Here's a look at the birthday bird and the greeting plaque with their black outlines and accents completed. (Note the "BB" in mirror image)
Next I moved on to the white accents on my images.

The goldfish is a good example to illustrate the importance of the color order for the candy. The outline and accent lines are completed first, in black, along with the fish's iris, which you can't see here.

Next the white of the eye goes in, over the black iris that's already been piped.

Finally, the orange will go in over everything.

Using a toothpick will help you get into all the nooks and crannies within your candy outline. You really don't want to miss any spots (you'll see why later.)

Finally, when you're done with all your colors, you want to "fortify" your transfer with a thick coat of melted candy.

If you're making this as a cake topper, this is also the step where you would lay down a lollipop stick and cover it all with gobs of melted candy to attach it properly.

Leave your transfer(s) to harden. The thicker your layers, the longer it will take. Mine took about 30 minutes, but to be safe you should leave it for as long as you can. Refrigerating will speed up the process.

When you're transfer is good and hard, gently slide a sharp knife under your pieces of tape to free the parchment from your cutting board. Gently flip your parchment transfer over. And then gently peel the parchment paper off.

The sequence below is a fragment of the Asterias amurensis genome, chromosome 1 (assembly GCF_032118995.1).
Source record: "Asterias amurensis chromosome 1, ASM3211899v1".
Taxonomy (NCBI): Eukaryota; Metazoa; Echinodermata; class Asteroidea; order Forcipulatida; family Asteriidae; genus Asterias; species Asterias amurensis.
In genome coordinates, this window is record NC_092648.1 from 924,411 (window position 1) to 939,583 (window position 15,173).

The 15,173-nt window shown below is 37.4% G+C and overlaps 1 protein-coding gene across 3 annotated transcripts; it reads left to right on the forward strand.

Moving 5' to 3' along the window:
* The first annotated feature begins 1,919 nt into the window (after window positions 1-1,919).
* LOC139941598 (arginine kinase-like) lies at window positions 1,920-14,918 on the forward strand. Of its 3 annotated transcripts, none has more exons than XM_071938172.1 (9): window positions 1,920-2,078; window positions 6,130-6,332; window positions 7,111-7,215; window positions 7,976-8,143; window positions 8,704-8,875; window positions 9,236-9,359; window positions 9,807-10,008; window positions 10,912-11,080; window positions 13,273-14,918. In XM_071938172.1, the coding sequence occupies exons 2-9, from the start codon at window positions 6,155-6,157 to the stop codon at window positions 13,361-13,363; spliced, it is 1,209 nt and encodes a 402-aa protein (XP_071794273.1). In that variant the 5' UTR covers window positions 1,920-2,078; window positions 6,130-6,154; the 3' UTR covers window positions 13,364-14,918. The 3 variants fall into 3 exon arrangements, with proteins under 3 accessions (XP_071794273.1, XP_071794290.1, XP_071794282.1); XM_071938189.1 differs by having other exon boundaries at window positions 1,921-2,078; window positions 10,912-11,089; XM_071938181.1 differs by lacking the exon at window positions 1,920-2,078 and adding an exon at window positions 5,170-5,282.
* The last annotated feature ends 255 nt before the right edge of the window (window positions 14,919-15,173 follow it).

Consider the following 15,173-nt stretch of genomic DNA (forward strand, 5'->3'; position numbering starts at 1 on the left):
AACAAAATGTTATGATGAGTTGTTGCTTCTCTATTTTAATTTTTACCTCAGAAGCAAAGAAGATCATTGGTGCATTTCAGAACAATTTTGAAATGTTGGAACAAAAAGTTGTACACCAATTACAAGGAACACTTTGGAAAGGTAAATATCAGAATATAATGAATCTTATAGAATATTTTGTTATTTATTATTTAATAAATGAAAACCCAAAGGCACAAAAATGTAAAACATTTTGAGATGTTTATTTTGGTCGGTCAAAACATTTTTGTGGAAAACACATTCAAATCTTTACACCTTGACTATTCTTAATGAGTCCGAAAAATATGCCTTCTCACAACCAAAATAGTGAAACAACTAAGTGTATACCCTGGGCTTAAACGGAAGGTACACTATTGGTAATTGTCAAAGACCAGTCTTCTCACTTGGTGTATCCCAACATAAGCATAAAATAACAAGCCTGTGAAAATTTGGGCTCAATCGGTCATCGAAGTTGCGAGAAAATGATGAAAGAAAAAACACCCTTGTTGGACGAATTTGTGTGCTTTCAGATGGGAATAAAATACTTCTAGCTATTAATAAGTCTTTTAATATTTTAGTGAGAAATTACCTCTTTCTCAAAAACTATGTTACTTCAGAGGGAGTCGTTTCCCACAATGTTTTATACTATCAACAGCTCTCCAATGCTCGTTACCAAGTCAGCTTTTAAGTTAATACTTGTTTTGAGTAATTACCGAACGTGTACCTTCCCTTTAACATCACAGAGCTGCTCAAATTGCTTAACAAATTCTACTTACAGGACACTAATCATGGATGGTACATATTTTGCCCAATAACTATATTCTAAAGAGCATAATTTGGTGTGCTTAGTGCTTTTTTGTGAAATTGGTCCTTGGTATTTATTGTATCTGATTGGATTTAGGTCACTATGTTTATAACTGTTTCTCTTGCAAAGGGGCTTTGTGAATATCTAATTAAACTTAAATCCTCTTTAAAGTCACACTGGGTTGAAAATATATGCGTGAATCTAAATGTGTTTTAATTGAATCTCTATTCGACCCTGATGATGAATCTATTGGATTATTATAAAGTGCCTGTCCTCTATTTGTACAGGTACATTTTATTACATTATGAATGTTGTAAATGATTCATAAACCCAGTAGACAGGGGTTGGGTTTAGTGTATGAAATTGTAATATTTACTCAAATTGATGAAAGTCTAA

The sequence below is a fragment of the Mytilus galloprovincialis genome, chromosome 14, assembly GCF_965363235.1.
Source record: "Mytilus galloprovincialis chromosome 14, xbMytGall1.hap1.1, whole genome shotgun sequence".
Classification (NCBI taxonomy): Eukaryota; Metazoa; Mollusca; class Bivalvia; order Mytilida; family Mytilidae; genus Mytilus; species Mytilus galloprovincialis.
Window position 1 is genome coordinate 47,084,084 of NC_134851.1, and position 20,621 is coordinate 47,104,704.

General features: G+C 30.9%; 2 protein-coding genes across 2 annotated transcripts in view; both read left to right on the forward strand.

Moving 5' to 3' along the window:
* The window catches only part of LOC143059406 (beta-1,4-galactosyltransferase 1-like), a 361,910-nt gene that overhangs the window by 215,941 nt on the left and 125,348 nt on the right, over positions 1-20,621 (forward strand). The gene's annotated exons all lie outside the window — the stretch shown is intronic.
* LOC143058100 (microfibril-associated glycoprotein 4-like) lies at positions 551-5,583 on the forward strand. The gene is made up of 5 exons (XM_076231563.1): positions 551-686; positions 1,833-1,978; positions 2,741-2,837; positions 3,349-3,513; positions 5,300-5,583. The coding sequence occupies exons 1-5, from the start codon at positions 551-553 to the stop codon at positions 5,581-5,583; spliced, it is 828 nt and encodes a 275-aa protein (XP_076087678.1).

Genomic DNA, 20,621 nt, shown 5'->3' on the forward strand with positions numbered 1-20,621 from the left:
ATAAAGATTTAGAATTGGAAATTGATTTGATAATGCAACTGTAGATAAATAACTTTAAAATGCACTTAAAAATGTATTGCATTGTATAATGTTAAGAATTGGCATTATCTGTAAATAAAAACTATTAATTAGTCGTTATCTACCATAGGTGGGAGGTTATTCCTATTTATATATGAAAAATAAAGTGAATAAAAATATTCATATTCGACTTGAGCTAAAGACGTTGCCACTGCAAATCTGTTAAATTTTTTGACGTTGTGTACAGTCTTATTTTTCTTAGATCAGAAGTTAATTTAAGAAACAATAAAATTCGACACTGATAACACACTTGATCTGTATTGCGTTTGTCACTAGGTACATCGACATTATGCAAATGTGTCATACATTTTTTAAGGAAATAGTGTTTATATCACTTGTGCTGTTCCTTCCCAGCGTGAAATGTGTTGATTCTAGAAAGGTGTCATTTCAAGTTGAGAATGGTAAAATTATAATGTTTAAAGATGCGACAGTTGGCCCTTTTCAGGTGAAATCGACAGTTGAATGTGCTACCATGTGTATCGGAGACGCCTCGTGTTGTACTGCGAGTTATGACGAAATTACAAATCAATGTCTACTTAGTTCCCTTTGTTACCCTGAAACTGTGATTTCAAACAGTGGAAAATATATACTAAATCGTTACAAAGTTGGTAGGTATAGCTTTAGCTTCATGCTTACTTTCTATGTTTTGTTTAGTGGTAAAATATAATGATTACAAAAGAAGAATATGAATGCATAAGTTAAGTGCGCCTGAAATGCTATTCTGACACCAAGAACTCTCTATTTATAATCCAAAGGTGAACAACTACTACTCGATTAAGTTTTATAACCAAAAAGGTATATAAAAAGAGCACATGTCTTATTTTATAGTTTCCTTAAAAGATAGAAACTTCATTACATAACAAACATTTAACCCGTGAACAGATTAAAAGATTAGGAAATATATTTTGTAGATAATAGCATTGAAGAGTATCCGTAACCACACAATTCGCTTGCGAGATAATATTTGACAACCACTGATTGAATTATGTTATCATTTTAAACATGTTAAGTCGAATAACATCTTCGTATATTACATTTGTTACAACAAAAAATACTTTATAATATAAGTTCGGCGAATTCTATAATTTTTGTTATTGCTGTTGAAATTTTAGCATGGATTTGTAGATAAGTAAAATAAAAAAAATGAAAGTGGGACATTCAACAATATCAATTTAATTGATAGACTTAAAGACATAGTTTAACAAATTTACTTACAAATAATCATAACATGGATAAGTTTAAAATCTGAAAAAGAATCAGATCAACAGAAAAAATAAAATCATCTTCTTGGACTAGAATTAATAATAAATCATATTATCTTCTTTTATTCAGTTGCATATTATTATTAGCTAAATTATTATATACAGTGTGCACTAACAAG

Alternatively, you could not flip your transfer over, and gently slide it back and forth over the edge of your cutting board, a little by little, gently peeling the parchment down and away. Either way, I think you get my drift: do it GENTLY.

I love the way the goldfish turned out!

The greeting plaque was fine too, but it's a good example of why you really want to get your candy in every last nook and cranny.

Take a look at the air pockets visible on the surface here. This is due in large part to the fact that I didn't use a parchment bag for the blue candy, but instead just smeared it on with the back of a spoon.

(Apparently I didn't learn my lesson when I was making the candy shells for my "Finding Nemo" cake, except as you may recall in that case, the added roughness actually worked in my favor.)

The birthday bird ended up being the most problematic, because it was the most delicate of the 3 transfers. This is a fine example of what can happen when you don't "fortify" your entire transfer with an extra layer of candy - the Birthday Bird's leg didn't stand up to even the slightest movement during the removal process.